Having slugged a homer to clinch the Yanks’ seventh consecutive victory, a 2-1 win over the Rays on Thursday evening at Yankee Stadium to complete the sweep, Rizzo gestured as though he was securing the team’s famous championship belt across his waistline. Later, as he clutched the real thing, Rizzo announced that there’s never just one contributor -- a season like this takes everyone.
“It says a lot about what our clubhouse is about; guys coming in and feeling right away that they’re part of this thing,” Rizzo said. “There’s a lot of big names in this clubhouse, and you would never know inside. Everyone is treated on the same level, whether you have a couple of days in the big leagues or 15 years. We keep it loose.”
Rizzo drove in both Yankees runs to fuel their continued dominance at the corner of 161st Street and River Avenue, helping the Bombers (47-16) win their 14th consecutive game at Yankee Stadium, a record for this incarnation of the building.
That made Rizzo a worthy recipient of the jewel-encrusted wrestling-style belt, passed around the clubhouse in honor of that game’s most significant contributor, a responsibility that comes with delivering a closed-door speech to teammates. As Rizzo accepted his prize, he noted the other contributions that made such a victory possible.
“I thought Rizzo said it really well,” manager Aaron Boone said. “It’s something we say in Spring Training when the full group is there. Look around; even if you don’t think you’re going to impact us, there’s a chance you might come up in a huge spot. One day, one week, whatever. Make sure you’re ready.”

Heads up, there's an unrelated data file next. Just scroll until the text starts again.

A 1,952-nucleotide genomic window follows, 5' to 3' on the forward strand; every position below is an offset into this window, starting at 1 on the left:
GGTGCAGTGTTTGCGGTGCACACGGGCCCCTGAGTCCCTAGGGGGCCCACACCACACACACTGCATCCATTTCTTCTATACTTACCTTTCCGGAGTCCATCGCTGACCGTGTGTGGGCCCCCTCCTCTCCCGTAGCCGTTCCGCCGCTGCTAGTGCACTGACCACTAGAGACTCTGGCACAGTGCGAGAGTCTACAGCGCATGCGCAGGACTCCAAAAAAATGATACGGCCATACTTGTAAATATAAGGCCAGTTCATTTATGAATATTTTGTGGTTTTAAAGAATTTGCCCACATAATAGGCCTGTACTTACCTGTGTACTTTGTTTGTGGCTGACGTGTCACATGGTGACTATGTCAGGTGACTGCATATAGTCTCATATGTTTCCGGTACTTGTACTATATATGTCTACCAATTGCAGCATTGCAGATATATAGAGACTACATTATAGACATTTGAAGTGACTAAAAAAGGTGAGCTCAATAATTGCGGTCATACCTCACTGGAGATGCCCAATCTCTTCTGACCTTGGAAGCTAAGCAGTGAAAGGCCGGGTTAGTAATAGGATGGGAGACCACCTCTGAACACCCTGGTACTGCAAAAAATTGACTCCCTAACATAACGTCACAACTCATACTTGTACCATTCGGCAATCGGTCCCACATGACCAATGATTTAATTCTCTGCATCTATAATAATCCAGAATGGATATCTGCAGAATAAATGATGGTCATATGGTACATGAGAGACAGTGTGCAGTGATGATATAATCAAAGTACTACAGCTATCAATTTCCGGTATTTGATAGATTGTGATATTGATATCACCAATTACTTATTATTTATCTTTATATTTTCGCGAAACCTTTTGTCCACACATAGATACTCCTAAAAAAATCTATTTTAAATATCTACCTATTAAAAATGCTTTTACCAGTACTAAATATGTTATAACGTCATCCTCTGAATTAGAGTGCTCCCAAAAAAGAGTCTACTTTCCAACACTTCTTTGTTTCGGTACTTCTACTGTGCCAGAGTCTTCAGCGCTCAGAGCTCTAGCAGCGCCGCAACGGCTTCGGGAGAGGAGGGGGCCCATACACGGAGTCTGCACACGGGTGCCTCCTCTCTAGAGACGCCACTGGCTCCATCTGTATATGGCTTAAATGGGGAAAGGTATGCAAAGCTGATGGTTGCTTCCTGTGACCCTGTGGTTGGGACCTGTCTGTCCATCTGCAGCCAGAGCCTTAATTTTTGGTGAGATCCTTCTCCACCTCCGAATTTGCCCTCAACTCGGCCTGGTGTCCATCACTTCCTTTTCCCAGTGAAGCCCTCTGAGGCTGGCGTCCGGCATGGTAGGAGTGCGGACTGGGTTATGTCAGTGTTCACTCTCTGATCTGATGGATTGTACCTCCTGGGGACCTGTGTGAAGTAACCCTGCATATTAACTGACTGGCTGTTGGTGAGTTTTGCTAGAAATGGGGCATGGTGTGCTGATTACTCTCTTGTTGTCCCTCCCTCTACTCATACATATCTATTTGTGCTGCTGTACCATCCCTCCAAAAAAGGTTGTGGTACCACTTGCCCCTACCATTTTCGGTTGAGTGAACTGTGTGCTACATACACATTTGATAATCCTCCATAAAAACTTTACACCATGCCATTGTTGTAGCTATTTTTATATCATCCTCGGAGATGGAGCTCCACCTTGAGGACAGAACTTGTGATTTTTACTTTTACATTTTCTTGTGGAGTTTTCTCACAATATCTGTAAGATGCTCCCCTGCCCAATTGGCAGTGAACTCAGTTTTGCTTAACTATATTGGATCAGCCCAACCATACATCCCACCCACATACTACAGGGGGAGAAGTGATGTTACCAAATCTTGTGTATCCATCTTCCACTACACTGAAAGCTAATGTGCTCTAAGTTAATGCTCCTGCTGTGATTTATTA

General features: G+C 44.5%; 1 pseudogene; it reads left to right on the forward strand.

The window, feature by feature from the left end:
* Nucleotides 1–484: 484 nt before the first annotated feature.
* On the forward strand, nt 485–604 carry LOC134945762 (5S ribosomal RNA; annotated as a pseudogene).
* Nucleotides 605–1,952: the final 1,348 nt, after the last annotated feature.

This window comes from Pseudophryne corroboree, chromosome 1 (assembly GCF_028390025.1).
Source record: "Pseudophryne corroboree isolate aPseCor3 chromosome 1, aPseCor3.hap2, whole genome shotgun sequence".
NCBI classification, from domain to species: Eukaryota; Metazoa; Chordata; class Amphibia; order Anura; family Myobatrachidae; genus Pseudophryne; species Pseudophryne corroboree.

When Luis Severino landed on the COVID-19 injured list, Schmidt was tabbed as the fill-in starter, provided only a few hours of notice before taking the ball for his third big league start. Accustomed to his long-relief role, Schmidt treated the outing like a relief appearance, eschewing the usual outfield machinations of a starting pitcher.
The mindset worked; asked by Boone to provide three innings and 50 pitches, Schmidt hit those numbers precisely, striking out five and permitting just one hit.
“Whatever name is called, you’re expected to get the job done,” Schmidt said. “It’s been happening every single time. That’s just a testament to this team. There’s so many things that go on behind the scenes as far as development and information. It’s just showing every day and night on the field.”
Weber’s fourth-inning entrance prompted a chorus of questioning cries from a crowd of 39,469; likely only the most ardent fans would recognize the 31-year-old journeyman, but Boone and the Yankees sure did. A non-roster invitee this spring, Weber had pitched to a 2.95 ERA this year at Triple-A Scranton/Wilkes-Barre before his contract was purchased on Thursday.
Making his Yankees debut, Weber momentarily wondered if his reception would be impacted by previous service in a Red Sox uniform (2019-21). Those thoughts vanished as he retired 11 Rays, touched only by Francisco Mejía's fifth-inning home run. Rizzo tied the game an inning later, stroking an RBI single off Ryan Thompson.
Ron Marinaccio and Michael King combined to record the last seven outs, then Rizzo connected on a big swing. So there Rizzo was in the center of the clubhouse, fog machine pumping and hip-hop beats thumping, clutching the belt and explaining why it belongs to all of them. He’d hold it for the night; tomorrow it might be in your hands.
“It’s going to take all 26 guys; it’s probably going to take probably 40-plus guys on the roster throughout the year,” Rizzo said. “That’s our job -- when guys do come in, to make them feel as comfortable as fast and quick as possible.”